Florida education news: Private schools, lunch menus, parent involvement and more
BOUNCING BACK: Private schools in Hernando County see a resurgence as more families learn of scholarship opportunities.
WHAT'S FOR LUNCH? Pasco schools launch a new online cafeteria menu system that makes it easier for families to plan meals.
PARENT INVOLVEMENT: A Palm Beach charter school requires struggling readers and their parents to attend Saturday classes to remain enrolled, the Palm Beach Post reports.
AT THE HELM: Florida State College at Jacksonville gets a new president, the Florida Times-Union reports.
PAY PLAN: Broward revises its principal pay model away from years of experience, the Sun-Sentinel reports.
MONEY MATTERS: The Brevard school district wins approval to use its impact fee revenue to pay off debt, Florida Today reports. The Brevard School Board then asks voters to approve a sales tax in 2014 to cover local construction and maintenance needs, Florida Today reports.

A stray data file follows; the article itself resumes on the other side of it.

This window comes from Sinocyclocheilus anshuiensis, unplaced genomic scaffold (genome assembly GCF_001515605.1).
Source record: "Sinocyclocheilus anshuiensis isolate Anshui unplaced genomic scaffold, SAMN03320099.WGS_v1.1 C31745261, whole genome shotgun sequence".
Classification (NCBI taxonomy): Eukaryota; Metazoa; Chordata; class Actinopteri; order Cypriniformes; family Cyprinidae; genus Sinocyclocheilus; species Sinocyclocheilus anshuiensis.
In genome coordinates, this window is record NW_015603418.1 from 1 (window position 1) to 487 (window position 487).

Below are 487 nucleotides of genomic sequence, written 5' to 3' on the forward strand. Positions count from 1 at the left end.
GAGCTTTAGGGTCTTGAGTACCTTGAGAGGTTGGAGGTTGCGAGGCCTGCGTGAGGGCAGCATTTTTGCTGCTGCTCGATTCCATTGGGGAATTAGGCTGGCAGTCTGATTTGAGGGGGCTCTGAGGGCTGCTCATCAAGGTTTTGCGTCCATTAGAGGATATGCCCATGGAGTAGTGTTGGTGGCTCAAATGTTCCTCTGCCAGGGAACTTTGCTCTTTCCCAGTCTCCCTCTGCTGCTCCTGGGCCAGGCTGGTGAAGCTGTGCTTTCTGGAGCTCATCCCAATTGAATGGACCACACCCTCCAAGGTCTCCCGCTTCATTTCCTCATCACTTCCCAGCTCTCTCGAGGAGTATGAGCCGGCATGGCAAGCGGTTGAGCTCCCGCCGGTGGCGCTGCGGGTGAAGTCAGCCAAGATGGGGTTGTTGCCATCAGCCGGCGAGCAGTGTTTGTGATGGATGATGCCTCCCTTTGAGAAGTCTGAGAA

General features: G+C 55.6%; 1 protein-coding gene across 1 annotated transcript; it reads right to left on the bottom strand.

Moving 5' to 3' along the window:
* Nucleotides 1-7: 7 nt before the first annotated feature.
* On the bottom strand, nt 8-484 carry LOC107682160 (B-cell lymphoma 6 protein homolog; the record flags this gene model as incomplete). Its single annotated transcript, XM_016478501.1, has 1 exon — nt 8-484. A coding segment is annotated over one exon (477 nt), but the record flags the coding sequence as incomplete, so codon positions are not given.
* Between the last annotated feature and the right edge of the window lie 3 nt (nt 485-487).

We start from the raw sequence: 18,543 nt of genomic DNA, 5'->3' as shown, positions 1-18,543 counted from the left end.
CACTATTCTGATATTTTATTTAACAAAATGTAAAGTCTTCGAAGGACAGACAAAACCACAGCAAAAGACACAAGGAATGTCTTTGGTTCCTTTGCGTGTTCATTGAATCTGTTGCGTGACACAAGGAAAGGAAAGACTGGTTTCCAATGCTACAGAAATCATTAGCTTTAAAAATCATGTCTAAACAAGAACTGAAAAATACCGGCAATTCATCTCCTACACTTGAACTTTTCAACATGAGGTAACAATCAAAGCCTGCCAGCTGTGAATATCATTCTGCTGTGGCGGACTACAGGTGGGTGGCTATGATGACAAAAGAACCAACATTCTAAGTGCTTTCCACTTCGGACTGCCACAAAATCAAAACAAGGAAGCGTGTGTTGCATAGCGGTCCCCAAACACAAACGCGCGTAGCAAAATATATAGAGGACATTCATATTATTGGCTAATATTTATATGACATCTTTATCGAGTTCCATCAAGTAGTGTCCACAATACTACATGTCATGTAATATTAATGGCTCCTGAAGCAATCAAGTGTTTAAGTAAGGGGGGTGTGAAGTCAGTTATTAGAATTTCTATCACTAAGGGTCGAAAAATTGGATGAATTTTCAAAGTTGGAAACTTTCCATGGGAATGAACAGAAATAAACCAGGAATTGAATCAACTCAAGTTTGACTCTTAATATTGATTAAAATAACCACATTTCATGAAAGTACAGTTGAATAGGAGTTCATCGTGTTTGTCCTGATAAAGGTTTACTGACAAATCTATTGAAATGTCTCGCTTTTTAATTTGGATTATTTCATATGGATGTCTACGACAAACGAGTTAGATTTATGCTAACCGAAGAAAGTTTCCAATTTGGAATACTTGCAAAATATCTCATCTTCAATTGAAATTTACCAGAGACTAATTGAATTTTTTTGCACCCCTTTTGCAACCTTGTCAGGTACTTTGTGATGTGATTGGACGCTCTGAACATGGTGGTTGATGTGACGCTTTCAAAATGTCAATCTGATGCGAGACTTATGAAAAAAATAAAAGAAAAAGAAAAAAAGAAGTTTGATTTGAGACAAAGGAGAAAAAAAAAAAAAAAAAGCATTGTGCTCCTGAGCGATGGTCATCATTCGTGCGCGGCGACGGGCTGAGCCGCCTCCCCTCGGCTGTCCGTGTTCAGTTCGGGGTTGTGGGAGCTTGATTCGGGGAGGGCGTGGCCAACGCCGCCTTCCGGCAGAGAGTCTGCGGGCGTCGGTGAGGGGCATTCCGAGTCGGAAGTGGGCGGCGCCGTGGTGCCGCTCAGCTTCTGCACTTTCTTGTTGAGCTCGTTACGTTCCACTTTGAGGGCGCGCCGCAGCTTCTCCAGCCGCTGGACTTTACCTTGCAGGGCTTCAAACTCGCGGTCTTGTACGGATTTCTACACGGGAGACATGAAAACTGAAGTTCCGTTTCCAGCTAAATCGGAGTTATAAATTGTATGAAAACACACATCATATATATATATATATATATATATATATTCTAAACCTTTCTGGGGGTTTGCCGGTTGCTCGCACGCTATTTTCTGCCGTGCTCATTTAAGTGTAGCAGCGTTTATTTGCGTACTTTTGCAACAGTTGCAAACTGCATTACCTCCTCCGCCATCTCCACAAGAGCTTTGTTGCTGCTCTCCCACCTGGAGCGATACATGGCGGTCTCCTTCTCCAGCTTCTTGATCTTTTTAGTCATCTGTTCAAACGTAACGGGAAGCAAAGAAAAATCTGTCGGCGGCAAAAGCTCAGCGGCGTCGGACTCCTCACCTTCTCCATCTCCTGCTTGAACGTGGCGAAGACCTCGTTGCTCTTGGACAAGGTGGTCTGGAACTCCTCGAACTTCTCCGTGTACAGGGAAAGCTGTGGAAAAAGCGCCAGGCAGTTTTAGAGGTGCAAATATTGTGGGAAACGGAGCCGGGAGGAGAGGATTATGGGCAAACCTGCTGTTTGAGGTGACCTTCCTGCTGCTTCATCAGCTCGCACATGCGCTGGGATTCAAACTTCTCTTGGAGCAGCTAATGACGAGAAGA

FILLING CLASSROOMS: The Polk school district considers hiring a management firm to oversee the assignment of substitute teachers, the Ledger reports.
GONE: A Miami-Dade charter school abruptly shuts down after eight years in operation, the Miami Herald reports.
DRUG TESTING: Bay School Board members discuss implementing random drug testing for extracurriculars but reach no conclusion, the Panama City News Herald reports.
SUSPENDED: Volusia's School Board lawyer takes a 60-day suspension for Bar violations, the Daytona Beach News-Journal reports.
THIRD-GRADE RETENTION: An Orlando lawmaker suggests revisiting the state's retention law after a television station highlights an Orange County third grader who missed the mark by one point, the Orlando Sentinel reports.
BAD ACTS: A Sarasota teacher accused of being under the influence at school quits before being fired, the Herald-Tribune reports.
ONLINE WOES: Florida school districts find it tough to keep up with cyberbullying under newly implemented law, State Impact Florida reports.